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The Break operation is used to induce a fracture line into the input geometry. The fracture can be determined by a grid, sphere, box, or custom configuration. The resulting pieces are disconnected, and a new inside group of faces is created.
The operator can be used to create a fractured object for RBD simulation, or to roughly separate geometry into disconnected, whole objects.
If you do not want to cut up your geometry manually, you can use the shatter tool to do it automatically for you.
Select the object you want to break.
Click the Break tool on the Model tab.
You can do this multiple times to create multiple breaks in a single geometry object.
By default, the Break tool will select connected primitives. If you want to select individual faces, right-click the component mode button on the left toolbar and turn off Select Connected Geometry.
If you want to simulate pieces breaking off of something else, for example rocks breaking off a cliff, you can use the extract tool to separate the static objects from dynamic objects.
If you do not want to use this tool with dynamics, you will need to append an Assemble SOP. Turning the object into an RBD Fracture Object or an RBD Glue Object will create the Assemble node for you.
If the inside faces created by the break operator contain any bad geometry (missing or extraneous faces), various parameters can be adjusted to try to eliminate it:
Increasing the resolution of the cutting surface will improve the detail of the insides surfaces.
Choose a new Seed value or Noise Type for the cutting surface deformation.
Enable Do Jitter and adjust the seed and amount values.
The group that will be broken by the operator.
Whether or not the outside part of the geometry will remain after the break occurs.
Whether or not the inside part of the geometry will remain after the break occurs.
Inside Group Name
The name assigned to the group of faces created on the interior of the broken geometry.
The Inside Group Name should be consistent over break operators applied to the same geometry, since it will be used by the Assemble operator to create the pieces of the object.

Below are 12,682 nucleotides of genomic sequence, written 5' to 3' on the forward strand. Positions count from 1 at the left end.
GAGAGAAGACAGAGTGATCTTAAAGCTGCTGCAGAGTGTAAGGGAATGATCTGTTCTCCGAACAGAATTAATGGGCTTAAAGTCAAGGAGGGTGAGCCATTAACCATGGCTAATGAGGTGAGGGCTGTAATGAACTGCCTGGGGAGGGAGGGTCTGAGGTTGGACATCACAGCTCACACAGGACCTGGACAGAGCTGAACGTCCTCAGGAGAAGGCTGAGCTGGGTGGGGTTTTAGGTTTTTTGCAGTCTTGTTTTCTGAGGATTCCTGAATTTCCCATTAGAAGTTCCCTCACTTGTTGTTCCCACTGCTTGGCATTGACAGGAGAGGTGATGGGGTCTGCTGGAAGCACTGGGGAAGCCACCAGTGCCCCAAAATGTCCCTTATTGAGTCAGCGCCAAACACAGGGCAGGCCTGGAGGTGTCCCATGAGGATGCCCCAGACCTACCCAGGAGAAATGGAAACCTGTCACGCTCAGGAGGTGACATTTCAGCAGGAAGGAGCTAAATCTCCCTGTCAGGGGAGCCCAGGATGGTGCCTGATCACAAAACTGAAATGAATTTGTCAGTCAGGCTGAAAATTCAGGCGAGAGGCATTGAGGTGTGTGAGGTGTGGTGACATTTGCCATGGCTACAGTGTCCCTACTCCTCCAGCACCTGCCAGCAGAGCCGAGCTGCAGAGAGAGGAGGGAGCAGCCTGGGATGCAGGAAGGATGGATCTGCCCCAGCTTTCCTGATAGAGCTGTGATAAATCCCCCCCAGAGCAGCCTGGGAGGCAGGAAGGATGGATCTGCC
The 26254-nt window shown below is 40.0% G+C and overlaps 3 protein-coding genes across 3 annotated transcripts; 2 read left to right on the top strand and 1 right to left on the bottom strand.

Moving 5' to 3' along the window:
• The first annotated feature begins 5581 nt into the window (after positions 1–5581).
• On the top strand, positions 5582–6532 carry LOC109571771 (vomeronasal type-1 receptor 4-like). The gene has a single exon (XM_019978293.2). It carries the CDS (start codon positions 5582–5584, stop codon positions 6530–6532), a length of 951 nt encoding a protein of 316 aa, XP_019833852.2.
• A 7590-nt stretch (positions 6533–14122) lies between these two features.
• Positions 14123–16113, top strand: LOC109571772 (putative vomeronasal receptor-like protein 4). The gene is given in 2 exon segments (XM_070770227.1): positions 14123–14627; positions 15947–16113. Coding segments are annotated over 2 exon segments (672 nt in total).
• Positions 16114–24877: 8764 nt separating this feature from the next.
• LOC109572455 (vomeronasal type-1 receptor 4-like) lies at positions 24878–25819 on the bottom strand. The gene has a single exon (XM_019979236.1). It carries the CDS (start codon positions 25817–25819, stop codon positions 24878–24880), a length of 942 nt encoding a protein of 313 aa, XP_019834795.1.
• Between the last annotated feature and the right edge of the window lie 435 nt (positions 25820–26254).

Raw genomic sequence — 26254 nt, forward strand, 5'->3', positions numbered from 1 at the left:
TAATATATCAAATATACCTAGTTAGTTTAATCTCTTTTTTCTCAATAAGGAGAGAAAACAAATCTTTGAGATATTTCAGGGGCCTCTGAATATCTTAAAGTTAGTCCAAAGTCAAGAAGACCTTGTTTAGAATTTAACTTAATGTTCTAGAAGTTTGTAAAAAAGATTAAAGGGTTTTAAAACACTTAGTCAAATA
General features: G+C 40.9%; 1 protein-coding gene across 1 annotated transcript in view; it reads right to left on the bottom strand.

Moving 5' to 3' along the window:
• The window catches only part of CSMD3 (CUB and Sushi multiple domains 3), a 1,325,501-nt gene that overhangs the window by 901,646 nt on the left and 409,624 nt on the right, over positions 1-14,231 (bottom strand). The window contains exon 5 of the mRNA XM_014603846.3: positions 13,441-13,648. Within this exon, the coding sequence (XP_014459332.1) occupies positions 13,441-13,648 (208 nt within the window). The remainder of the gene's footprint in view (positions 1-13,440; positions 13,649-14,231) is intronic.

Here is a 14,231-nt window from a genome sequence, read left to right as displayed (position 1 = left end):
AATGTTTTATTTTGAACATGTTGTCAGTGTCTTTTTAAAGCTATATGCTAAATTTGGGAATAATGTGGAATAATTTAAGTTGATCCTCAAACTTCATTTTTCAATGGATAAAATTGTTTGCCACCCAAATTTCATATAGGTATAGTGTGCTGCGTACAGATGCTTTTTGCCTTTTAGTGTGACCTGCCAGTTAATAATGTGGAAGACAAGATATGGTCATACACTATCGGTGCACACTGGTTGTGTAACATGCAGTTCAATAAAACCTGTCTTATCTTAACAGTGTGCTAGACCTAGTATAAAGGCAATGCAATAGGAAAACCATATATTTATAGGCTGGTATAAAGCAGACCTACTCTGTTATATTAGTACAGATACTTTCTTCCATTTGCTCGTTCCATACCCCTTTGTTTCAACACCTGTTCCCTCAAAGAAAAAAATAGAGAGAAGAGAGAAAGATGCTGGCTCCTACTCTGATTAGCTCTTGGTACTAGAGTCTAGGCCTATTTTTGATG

Visualize cut geometry by applying a random color to each piece.
The initial shape of the cutting surface before any deformation.
A flat plane surface.
A standard box shape with six sides.
A closed spherical surface.
The number of rows in the grid cutting plane.
The number of columns in the grid cutting plane.
The resolution of the box cutting surface.
The resolution of the sphere cutting surface.
The central position of the cutting plane.
The orientation of the cutting plane.
The scale of the cutting plane.
The maximum height of the deformations applied to the cutting plane.
Use a height of 0 for a perfectly flat (or perfectly spherical) cutting surface.
How rough or jagged the deformations of the cutting plane will be.
The number of fractal iterations performed when deforming the cutting plane.
The frequency of the deformations in the cutting plane, in each of the three dimensions.
A randomization seed for the deformations of the cutting plane.
Change this value to give your cutting surface a different set of deformations.
The type of surface deformation that will be applied to the cutting plane.
Standard noise which performs a 3 dimensional hermite spline interpolation on a lattice of random values.
Scatters points randomly through space and interpolates their values.
A variation of sparse convolution which gives higher frequency discontinuities.
This value is used to suppress potentially incorrect geometry. Any segments smaller than this value are deleted, and any gaps between segments smaller than the tolerance value are joined.
The default value is ideal for unit-sized geometry. However, if the geometry generated by the break has twigs or gaps, try tweaking this value.
Check for Full Enclosure
Enables a specific test to determine whether disconnected polygons are inside or outside the cutting surface.
Turn this option off when using open surfaces and on when using closed surfaces.
Assume Input is Closed
Enables an additional test of the inside/outside boundaries of the cutting surface.
Try turning this option on if the output pieces are being connected improperly.
Enables jitter on the cutting surface. Jitter causes small, random changes to the cutting plane during the break.
Jitter can be used to cause very fine changes in the output geometry.
Trying various jitter values can help to correct the output if the break generates any bad geometry in the inside faces.
Random number seed for jitter.
Amount of jitter
Scale of the jitter.
Polygons to Break
The polygonal geometry that will be cut by the cutting surface.
Optional Cutting Object
If geometry is wired into the second input it will be used as the cutting surface, overriding the Cutting Surface setting. The object will be translated, but not deformed.
The following examples include this node.
This example actually includes eight examples of ways that you can use voronoi fracturing in Houdini. In particular, it shows how you can use the Voronoi Fracture Solver and the Voronoi Fracture Configure Object nodes in your fracture simulations. Turn on the display flags for these examples one at a time to play the animation and dive down into each example to examine the setup.